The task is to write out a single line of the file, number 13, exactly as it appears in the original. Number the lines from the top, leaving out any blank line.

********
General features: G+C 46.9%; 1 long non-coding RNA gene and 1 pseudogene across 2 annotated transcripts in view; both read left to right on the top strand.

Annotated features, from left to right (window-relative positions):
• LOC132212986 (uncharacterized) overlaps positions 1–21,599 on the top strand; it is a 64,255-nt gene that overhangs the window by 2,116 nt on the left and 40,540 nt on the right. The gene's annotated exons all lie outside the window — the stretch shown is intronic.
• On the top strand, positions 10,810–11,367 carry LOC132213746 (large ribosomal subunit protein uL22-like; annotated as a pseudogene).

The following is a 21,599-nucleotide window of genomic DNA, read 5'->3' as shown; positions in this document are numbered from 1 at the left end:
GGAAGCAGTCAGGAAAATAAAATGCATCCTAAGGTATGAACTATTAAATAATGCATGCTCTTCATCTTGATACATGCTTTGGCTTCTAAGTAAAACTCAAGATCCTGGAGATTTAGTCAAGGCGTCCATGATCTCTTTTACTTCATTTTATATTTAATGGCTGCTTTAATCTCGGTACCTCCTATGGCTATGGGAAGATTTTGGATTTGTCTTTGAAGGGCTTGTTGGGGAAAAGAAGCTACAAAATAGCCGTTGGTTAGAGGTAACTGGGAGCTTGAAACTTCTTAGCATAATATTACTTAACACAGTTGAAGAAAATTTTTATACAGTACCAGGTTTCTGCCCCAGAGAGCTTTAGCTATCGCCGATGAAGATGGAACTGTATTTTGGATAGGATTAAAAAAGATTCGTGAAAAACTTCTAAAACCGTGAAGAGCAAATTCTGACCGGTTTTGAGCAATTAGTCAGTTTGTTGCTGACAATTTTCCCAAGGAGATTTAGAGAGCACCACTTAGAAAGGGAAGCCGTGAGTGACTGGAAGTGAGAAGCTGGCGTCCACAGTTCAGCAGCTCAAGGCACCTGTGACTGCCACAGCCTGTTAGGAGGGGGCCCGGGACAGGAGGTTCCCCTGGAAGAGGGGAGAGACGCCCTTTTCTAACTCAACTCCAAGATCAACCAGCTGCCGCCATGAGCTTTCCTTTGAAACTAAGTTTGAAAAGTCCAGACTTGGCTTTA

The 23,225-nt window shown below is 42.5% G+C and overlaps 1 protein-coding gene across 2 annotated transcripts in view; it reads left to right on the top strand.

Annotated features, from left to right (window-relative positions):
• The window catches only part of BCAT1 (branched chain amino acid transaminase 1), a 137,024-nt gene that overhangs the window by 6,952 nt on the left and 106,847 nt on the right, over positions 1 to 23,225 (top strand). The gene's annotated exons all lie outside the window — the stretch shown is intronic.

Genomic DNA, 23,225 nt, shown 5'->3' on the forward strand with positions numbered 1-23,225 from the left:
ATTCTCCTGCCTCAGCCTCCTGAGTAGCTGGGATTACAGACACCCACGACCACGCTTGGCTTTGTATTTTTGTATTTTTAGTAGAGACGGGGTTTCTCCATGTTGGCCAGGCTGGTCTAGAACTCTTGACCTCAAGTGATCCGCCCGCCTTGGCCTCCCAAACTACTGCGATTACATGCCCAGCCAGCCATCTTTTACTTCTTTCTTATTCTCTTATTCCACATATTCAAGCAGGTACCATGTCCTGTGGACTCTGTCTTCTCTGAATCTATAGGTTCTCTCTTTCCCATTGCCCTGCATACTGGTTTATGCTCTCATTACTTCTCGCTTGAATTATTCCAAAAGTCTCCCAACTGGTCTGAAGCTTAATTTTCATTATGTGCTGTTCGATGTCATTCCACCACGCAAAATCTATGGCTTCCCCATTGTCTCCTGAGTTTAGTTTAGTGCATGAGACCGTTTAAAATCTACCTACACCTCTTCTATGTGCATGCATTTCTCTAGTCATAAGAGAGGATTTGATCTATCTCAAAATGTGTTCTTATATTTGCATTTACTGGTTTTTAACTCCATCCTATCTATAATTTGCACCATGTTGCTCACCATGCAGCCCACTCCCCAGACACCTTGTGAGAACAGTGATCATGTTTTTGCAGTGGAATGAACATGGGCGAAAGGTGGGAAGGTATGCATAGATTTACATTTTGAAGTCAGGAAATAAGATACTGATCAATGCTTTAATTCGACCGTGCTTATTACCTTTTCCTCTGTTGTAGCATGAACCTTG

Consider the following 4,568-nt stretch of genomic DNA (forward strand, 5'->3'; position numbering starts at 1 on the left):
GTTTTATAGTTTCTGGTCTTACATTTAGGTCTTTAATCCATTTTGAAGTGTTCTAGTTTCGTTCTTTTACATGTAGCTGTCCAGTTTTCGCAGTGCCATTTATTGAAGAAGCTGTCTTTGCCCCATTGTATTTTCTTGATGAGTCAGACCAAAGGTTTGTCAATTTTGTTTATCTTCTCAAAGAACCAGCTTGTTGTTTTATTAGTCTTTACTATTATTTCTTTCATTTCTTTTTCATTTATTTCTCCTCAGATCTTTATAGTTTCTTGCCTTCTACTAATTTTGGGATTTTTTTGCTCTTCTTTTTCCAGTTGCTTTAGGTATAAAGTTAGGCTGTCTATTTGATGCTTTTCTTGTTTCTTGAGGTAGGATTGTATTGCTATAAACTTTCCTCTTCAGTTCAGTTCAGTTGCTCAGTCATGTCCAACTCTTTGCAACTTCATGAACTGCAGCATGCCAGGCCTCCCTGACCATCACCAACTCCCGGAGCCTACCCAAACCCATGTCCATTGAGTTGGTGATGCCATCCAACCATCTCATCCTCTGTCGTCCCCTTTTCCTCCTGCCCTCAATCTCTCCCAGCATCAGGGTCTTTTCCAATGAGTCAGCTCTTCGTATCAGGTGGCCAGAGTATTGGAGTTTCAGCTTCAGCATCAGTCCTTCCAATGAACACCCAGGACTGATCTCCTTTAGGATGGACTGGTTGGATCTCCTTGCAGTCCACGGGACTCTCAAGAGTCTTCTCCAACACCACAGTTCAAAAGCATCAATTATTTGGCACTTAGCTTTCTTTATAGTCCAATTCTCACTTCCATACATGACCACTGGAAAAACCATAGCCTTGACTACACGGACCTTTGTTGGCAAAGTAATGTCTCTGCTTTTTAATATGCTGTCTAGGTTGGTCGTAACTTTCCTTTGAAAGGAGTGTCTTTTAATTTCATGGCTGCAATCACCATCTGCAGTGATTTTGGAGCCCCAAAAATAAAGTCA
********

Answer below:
GTTTTATAGTTTCTGGTCTTACATTTAGGTCTTTAATCCATTTTGAAGTGTTCTAGTTTCGTTCTTTTACATGTAGCTGTCCAGTTTTCGCAGTGCCATTTATTGAAGAAGCTGTCTTTGCCCCATTGTATTTTCTTGATGAGTCAGACCAAAGGTTTGTCAATTTTGTTTATCTTCTCAAAGAACCAGCTTGTTGTTTTATTAGTCTTTACTATTATTTCTTTCATTTCTTTTTCATTTATTTCTCCTCAGATCTTTATAGTTTCTTGCCTTCTACTAATTTTGGGATTTTTTTGCTCTTCTTTTTCCAGTTGCTTTAGGTATAAAGTTAGGCTGTCTATTTGATGCTTTTCTTGTTTCTTGAGGTAGGATTGTATTGCTATAAACTTTCCTCTTCAGTTCAGTTCAGTTGCTCAGTCATGTCCAACTCTTTGCAACTTCATGAACTGCAGCATGCCAGGCCTCCCTGACCATCACCAACTCCCGGAGCCTACCCAAACCCATGTCCATTGAGTTGGTGATGCCATCCAACCATCTCATCCTCTGTCGTCCCCTTTTCCTCCTGCCCTCAATCTCTCCCAGCATCAGGGTCTTTTCCAATGAGTCAGCTCTTCGTATCAGGTGGCCAGAGTATTGGAGTTTCAGCTTCAGCATCAGTCCTTCCAATGAACACCCAGGACTGATCTCCTTTAGGATGGACTGGTTGGATCTCCTTGCAGTCCACGGGACTCTCAAGAGTCTTCTCCAACACCACAGTTCAAAAGCATCAATTATTTGGCACTTAGCTTTCTTTATAGTCCAATTCTCACTTCCATACATGACCACTGGAAAAACCATAGCCTTGACTACACGGACCTTTGTTGGCAAAGTAATGTCTCTGCTTTTTAATATGCTGTCTAGGTTGGTCGTAACTTTCCTTTGAAAGGAGTGTCTTTTAATTTCATGGCTGCAATCACCATCTGCAGTGATTTTGGAGCCCCAAAAATAAAGTCA